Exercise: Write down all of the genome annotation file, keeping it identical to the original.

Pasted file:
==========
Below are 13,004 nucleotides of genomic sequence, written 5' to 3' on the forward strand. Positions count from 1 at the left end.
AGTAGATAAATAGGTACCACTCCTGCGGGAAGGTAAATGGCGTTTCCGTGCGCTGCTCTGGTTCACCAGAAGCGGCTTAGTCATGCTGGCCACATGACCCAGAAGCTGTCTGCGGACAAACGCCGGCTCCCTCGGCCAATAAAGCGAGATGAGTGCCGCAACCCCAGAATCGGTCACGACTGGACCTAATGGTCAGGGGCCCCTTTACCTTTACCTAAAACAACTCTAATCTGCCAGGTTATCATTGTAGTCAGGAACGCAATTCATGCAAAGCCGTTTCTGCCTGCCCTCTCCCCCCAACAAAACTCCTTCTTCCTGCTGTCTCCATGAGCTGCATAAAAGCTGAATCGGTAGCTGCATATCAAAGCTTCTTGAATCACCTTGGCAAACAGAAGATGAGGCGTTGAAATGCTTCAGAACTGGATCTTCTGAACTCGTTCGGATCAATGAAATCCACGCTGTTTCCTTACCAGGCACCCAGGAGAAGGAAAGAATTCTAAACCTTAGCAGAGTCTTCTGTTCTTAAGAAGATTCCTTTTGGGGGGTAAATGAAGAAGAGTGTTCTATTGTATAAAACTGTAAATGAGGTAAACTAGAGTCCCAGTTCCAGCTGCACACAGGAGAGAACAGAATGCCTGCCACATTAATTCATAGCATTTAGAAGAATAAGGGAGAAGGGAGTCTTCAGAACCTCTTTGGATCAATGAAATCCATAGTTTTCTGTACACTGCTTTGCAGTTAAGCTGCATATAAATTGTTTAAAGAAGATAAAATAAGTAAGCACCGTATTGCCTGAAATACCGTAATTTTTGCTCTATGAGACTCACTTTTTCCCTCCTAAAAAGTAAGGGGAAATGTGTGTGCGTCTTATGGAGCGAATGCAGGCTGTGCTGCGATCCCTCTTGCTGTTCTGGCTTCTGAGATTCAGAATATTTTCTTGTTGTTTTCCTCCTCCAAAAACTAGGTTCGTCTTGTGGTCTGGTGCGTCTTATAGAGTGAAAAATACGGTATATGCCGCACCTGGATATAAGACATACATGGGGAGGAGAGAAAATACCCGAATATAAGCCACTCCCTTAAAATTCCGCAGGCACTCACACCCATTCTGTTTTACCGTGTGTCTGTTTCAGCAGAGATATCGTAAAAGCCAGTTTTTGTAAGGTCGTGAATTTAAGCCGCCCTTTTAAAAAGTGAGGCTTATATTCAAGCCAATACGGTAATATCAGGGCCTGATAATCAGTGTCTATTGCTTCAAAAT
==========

Below are 13,004 nucleotides of genomic sequence, written 5' to 3' on the forward strand. Positions count from 1 at the left end.
AGTAGATAAATAGGTACCACTCCTGCGGGAAGGTAAATGGCGTTTCCGTGCGCTGCTCTGGTTCACCAGAAGCGGCTTAGTCATGCTGGCCACATGACCCAGAAGCTGTCTGCGGACAAACGCCGGCTCCCTCGGCCAATAAAGCGAGATGAGTGCCGCAACCCCAGAATCGGTCACGACTGGACCTAATGGTCAGGGGCCCCTTTACCTTTACCTAAAACAACTCTAATCTGCCAGGTTATCATTGTAGTCAGGAACGCAATTCATGCAAAGCCGTTTCTGCCTGCCCTCTCCCCCCAACAAAACTCCTTCTTCCTGCTGTCTCCATGAGCTGCATAAAAGCTGAATCGGTAGCTGCATATCAAAGCTTCTTGAATCACCTTGGCAAACAGAAGATGAGGCGTTGAAATGCTTCAGAACTGGATCTTCTGAACTCGTTCGGATCAATGAAATCCACGCTGTTTCCTTACCAGGCACCCAGGAGAAGGAAAGAATTCTAAACCTTAGCAGAGTCTTCTGTTCTTAAGAAGATTCCTTTTGGGGGGTAAATGAAGAAGAGTGTTCTATTGTATAAAACTGTAAATGAGGTAAACTAGAGTCCCAGTTCCAGCTGCACACAGGAGAGAACAGAATGCCTGCCACATTAATTCATAGCATTTAGAAGAATAAGGGAGAAGGGAGTCTTCAGAACCTCTTTGGATCAATGAAATCCATAGTTTTCTGTACACTGCTTTGCAGTTAAGCTGCATATAAATTGTTTAAAGAAGATAAAATAAGTAAGCACCGTATTGCCTGAAATACCGTAATTTTTGCTCTATGAGACTCACTTTTTCCCTCCTAAAAAGTAAGGGGAAATGTGTGTGCGTCTTATGGAGCGAATGCAGGCTGTGCTGCGATCCCTCTTGCTGTTCTGGCTTCTGAGATTCAGAATATTTTCTTGTTGTTTTCCTCCTCCAAAAACTAGGTTCGTCTTGTGGTCTGGTGCGTCTTATAGAGTGAAAAATACGGTATATGCCGCACCTGGATATAAGACATACATGGGGAGGAGAGAAAATACCCGAATATAAGCCACTCCCTTAAAATTCCGCAGGCACTCACACCCATTCTGTTTTACCGTGTGTCTGTTTCAGCAGAGATATCGTAAAAGCCAGTTTTTGTAAGGTCGTGAATTTAAGCCGCCCTTTTAAAAAGTGAGGCTTATATTCAAGCCAATACGGTAATATCAGGGCCTGATAATCAGTGTCTATTGCTTCAAAAT